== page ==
One thing I had an abundance of, were fresh herbs growing on my deck. I love summer time!!  I used basil, rosemary, thyme, and oregano. Chopping and mixing them with salt, pepper, and chopped garlic. The herbs were sprinkled on top of the tomato halves, and drizzled with olive oil.
Since I’m hosting a 4th of July barbecue, these will be a perfect side dish. I love the rustic appearance of the beautifully baked tomatoes! Happy Friday everyone!

Whatever your plans may be, wishing you all a safe and Happy 4th of July!! 

Ready for the oven
Rustic and beautiful...
Perfect for any barbecue
Happy 4th Everyone!!

This recipe can be found in Dorie Greenspans cookbook, “Around My French Table” or here at the Pittsburg Post-gazette

Friday, June 27, 2014

FFWD ~ Guacamole with Tomatoes and Bell Peppers

FFWD ~ Guacamole with Tomatoes and Bell Peppers

This week French Fridays is taking us South of the Border, with a delicious Guacamole, Tomato, and Bell Pepper recipe. According to Dorie, Guacamole is becoming a standard in France, being served at many Paris restaurants.  Leave it to the French to kick it up a notch, serving guacamole as a base for salmon tartare, or as part of a layered crab salad.
I have never made my own guacamole. Quite honestly, they sell wonderful pre-made versions in the grocery store. I was surprised at how easy Dorie’s version is to put together, and how tasty it was! Yes, there is a difference between the store bought (even though very good) and freshly made!

I loved the fresh flavor
I made mine last night, while I had my dinner on the grill. It was done and ready to serve in no time. Needless to say, Bill did not eat this. It was green, and he doesn’t do avocado.  More for me! 
I trully enjoyed making the guacamole.  Putting everything in a mortar and smashing it, was something I have never done. I use my mortar for spices and herbs.  It seems I have been under using it. What a surprise? I have many kitchen gadgets that were “must haves” when I bought them, and are now under used.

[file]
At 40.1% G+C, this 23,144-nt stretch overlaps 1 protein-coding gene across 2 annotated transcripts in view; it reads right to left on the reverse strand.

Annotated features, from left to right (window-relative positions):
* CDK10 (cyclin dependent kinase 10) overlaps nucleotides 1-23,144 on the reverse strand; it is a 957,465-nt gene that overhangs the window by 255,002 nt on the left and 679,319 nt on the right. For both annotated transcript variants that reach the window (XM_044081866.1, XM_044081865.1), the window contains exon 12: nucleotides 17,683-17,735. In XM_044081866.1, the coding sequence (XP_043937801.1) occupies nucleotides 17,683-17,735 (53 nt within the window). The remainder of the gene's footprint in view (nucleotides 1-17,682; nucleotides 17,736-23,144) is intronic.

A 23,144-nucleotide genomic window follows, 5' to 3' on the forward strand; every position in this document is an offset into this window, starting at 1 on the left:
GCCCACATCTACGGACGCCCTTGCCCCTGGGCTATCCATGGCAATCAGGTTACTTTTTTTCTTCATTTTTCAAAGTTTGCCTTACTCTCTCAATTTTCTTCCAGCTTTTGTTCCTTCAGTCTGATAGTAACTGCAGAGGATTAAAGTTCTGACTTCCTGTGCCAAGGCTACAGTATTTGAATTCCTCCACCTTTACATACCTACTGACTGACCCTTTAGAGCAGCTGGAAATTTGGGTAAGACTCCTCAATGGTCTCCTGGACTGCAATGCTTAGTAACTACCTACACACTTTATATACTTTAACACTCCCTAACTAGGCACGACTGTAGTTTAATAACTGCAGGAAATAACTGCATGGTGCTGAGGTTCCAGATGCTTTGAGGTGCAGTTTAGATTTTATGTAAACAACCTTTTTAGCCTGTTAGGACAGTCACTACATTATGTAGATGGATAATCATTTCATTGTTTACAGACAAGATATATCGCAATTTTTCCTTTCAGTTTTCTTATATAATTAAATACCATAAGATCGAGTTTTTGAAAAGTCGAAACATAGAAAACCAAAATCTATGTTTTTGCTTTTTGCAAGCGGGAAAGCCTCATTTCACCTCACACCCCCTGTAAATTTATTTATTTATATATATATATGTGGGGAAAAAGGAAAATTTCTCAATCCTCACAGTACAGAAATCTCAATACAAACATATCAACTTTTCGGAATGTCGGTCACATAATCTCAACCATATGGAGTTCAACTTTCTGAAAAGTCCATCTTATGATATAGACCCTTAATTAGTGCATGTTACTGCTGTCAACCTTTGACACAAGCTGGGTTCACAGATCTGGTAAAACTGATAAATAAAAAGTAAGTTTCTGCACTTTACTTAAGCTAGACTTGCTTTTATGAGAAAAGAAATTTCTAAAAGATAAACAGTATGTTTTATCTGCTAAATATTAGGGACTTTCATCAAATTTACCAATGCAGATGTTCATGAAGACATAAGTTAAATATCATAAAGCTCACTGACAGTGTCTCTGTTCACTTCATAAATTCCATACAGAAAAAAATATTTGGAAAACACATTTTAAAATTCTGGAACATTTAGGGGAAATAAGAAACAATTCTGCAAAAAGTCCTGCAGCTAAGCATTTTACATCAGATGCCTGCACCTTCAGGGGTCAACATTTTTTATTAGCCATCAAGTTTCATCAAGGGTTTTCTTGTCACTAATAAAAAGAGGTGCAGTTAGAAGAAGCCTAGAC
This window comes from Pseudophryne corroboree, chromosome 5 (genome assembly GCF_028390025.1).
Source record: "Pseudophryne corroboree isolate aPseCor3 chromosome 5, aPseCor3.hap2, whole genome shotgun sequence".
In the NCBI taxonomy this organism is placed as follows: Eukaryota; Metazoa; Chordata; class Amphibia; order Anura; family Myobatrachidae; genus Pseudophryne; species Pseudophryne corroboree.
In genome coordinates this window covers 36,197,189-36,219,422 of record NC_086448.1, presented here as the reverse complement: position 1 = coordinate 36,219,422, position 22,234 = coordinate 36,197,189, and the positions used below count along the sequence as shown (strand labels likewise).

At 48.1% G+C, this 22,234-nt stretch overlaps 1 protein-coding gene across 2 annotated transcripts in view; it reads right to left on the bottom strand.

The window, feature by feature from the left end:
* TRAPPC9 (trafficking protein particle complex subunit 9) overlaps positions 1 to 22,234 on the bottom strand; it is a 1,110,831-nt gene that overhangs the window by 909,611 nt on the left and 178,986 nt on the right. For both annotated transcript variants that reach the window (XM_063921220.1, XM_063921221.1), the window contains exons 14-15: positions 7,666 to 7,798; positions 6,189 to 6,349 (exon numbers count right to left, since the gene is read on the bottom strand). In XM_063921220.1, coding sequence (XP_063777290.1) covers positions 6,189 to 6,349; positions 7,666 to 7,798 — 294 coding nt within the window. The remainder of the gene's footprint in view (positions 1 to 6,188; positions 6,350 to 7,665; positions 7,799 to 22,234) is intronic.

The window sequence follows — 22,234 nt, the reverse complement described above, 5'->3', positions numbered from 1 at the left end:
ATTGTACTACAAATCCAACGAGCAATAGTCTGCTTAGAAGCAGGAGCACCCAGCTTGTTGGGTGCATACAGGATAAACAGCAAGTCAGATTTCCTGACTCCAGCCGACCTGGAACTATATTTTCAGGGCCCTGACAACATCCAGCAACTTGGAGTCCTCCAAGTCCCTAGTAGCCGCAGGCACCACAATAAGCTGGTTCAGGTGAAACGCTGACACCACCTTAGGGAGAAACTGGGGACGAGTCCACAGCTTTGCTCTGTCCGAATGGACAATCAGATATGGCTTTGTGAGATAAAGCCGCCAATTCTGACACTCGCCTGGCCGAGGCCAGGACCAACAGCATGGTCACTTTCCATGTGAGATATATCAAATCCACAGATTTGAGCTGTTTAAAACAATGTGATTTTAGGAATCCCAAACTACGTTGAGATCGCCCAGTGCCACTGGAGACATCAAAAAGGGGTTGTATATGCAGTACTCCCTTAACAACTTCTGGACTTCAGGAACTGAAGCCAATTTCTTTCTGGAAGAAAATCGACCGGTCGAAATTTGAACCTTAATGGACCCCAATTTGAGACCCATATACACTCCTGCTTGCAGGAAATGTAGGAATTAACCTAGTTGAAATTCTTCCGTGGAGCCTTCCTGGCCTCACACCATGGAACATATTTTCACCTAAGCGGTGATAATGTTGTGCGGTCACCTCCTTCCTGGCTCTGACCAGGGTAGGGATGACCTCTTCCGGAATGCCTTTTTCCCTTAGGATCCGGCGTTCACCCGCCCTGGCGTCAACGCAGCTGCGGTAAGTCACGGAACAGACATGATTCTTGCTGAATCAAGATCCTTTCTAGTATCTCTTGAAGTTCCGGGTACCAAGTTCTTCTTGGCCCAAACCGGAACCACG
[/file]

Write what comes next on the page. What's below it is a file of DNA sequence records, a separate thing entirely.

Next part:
This was a wonderful guacamole! Flavors were fresh.  The lime juice not only prevented the avocado from turning black, but added a spark to the taste. 
I will be serving this homemade version for the Fourth of July. I’m sure it will be enjoyed by all my guests. Happy Friday everyone!

Thursday, June 26, 2014

I’m Going On a Picnic and I’m Bringing ~~Quinoa Blueberry Mango Salad

It’s picnic time again! Hope you’re ready for some fun!  July is National Picnic Month and, my friend Louise over at Months of Edible Celebrations, is hosting the Picnic Game for the sixth year!  I was late to the party, joining in on the fun only two years ago. I brought some delectable Limoncello Biscotti my first year, and last year I made a traditional Lebanese cookie called Mamoul.  Can you tell cookies are a favorite picnic food around here?  However, this year I’m changing it up and bringing a delicious Quinoa Blueberry Mango Salad. Hope you place your blanket near mine, and share some with me. 

This is a wonderful addition to any meal…perfect for a picnic

The Picnic game is based on a children’s memory game. Basically, each blogger begins by saying I’m going on a picnic, and I’m bringing Angel Food Cake. The next person says, I’m going on a picnic and I’m bringing Angel Food Cake and Blueberry Pie….and so on and so on until all the letters are covered.  We will be filling our Picnic baskets with a variety of delicious virtual food; starting with A and working through to Z!! So lay down your blanket,  join the fun, and visit all the wonderful bloggers participating. There will be some amazing dishes to try!

Won’t you join me?